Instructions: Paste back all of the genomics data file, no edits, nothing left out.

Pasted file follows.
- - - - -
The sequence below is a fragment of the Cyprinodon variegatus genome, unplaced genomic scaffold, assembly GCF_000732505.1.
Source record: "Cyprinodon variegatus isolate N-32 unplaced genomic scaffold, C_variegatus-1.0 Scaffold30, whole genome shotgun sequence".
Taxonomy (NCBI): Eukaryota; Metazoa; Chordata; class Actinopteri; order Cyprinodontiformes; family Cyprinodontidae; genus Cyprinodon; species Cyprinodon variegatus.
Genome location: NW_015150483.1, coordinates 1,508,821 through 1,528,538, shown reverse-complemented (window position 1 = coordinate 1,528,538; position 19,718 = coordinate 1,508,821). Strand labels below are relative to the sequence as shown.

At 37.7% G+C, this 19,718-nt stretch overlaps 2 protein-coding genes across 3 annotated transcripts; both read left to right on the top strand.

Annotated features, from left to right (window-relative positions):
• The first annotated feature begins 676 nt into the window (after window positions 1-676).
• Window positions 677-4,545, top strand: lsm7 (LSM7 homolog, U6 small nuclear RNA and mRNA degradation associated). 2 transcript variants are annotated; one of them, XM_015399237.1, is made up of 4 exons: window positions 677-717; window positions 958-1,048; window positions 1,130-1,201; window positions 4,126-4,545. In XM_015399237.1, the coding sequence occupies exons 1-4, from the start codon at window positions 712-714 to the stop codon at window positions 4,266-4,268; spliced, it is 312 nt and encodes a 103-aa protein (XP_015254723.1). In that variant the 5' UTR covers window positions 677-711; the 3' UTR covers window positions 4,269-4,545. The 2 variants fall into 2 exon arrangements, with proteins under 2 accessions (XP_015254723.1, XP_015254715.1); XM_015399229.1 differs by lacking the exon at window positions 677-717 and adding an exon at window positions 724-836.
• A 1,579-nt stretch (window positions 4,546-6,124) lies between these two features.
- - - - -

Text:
The sequence below is a fragment of the Cyprinodon variegatus genome, unplaced genomic scaffold, assembly GCF_000732505.1.
Source record: "Cyprinodon variegatus isolate N-32 unplaced genomic scaffold, C_variegatus-1.0 Scaffold30, whole genome shotgun sequence".
Taxonomy (NCBI): Eukaryota; Metazoa; Chordata; class Actinopteri; order Cyprinodontiformes; family Cyprinodontidae; genus Cyprinodon; species Cyprinodon variegatus.
Genome location: NW_015150483.1, coordinates 1,508,821 through 1,528,538, shown reverse-complemented (window position 1 = coordinate 1,528,538; position 19,718 = coordinate 1,508,821). Strand labels below are relative to the sequence as shown.

At 37.7% G+C, this 19,718-nt stretch overlaps 2 protein-coding genes across 3 annotated transcripts; both read left to right on the top strand.

Annotated features, from left to right (window-relative positions):
• The first annotated feature begins 676 nt into the window (after window positions 1-676).
• Window positions 677-4,545, top strand: lsm7 (LSM7 homolog, U6 small nuclear RNA and mRNA degradation associated). 2 transcript variants are annotated; one of them, XM_015399237.1, is made up of 4 exons: window positions 677-717; window positions 958-1,048; window positions 1,130-1,201; window positions 4,126-4,545. In XM_015399237.1, the coding sequence occupies exons 1-4, from the start codon at window positions 712-714 to the stop codon at window positions 4,266-4,268; spliced, it is 312 nt and encodes a 103-aa protein (XP_015254723.1). In that variant the 5' UTR covers window positions 677-711; the 3' UTR covers window positions 4,269-4,545. The 2 variants fall into 2 exon arrangements, with proteins under 2 accessions (XP_015254723.1, XP_015254715.1); XM_015399229.1 differs by lacking the exon at window positions 677-717 and adding an exon at window positions 724-836.
• A 1,579-nt stretch (window positions 4,546-6,124) lies between these two features.